6. South Carolina

Once again, so close and yet so far. It pains me a little bit to see Spurrier struggle, but at the same time, what caused the man to lose his recruiting touch with QBs and receivers?

7. Ole Miss

The best 3-4 team in America.

8. Kentucky

A last-minute escape over the admittedly suddenly-frisky Razorbacks doesn’t move you up in my poll.

9. Auburn

If any team needed a bye week, it was this one. You would think with the extra time they could pick something on offense and stick with it, but we’ll see.

10. Arkansas

I remember some Arkansas fans in the offseason saying not to worry about the running game because of Michael Smith, just worry about the rest of the team. They were dead right.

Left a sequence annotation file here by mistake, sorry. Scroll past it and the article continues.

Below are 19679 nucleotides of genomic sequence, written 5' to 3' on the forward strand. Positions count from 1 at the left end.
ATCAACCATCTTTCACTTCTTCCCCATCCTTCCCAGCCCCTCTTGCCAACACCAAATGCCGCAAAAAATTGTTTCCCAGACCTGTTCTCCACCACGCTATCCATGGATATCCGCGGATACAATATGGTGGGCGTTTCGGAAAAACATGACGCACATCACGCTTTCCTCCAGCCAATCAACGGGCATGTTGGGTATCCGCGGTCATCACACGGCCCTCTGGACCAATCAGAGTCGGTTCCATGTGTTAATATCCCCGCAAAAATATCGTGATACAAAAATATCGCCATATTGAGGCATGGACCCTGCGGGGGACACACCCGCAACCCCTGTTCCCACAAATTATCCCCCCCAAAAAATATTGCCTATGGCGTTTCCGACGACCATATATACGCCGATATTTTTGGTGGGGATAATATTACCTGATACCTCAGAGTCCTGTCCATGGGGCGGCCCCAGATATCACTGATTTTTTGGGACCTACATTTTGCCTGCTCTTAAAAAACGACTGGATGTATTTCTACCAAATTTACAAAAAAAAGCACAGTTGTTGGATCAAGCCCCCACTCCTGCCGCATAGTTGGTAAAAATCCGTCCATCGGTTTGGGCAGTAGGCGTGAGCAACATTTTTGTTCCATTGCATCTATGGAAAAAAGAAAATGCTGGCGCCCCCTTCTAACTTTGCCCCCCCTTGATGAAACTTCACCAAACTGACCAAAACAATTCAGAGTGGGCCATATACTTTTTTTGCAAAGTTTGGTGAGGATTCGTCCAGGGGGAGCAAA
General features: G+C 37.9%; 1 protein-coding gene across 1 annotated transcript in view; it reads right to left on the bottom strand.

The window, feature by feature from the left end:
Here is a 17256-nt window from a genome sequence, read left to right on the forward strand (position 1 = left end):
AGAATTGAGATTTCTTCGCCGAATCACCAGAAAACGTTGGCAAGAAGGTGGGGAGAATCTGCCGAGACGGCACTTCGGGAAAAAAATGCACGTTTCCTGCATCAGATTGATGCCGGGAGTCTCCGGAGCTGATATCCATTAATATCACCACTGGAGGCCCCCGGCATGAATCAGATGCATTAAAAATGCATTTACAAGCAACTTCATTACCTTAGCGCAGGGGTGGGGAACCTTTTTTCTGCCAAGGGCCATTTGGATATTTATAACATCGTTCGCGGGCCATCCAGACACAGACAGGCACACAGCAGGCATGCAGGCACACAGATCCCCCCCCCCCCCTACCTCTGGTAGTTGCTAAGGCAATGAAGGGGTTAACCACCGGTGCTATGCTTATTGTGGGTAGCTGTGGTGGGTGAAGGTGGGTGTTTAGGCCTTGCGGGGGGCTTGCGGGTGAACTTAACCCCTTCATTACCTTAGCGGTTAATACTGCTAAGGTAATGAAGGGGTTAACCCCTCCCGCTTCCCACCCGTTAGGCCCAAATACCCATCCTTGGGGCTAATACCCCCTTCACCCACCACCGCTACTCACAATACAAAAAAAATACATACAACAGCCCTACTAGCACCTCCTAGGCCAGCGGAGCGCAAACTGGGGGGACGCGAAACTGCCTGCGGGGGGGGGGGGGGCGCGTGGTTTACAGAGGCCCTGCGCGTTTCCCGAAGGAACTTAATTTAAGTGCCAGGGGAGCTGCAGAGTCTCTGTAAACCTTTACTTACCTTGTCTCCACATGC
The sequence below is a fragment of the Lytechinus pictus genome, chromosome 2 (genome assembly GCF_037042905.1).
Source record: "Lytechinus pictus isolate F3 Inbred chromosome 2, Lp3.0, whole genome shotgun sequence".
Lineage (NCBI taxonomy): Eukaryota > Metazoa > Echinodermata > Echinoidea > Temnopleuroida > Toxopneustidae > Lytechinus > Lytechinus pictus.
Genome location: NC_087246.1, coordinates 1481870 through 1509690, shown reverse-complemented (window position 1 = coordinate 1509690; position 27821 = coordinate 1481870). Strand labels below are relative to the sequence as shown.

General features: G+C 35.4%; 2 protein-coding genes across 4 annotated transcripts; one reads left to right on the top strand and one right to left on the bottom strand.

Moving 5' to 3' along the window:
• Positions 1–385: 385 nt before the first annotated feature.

11. Tennessee

They didn’t get Croom‘d or anything, but Wyoming seems like the only sure win left on the schedule. Going bowling is not guaranteed.

12. Mississippi State

The game against Tennessee was a lot closer than the score indicates, but this team is still hopeless. I would not be shocked if they lost to MTSU this weekend.

Tuesday Morning Miscellany

October 21, 2008

Tim Tebow believes Colt McCoy is the front runner of the Heisman Trophy race. Not sure why this is news since everyone else on the planet does too. He’s the quarterback of the No. 1 team and he’s completing 81% of his passes.

Despite this not being “news” in most senses of the word, the AP decided to write an article longer than most game recaps about it. Go figure.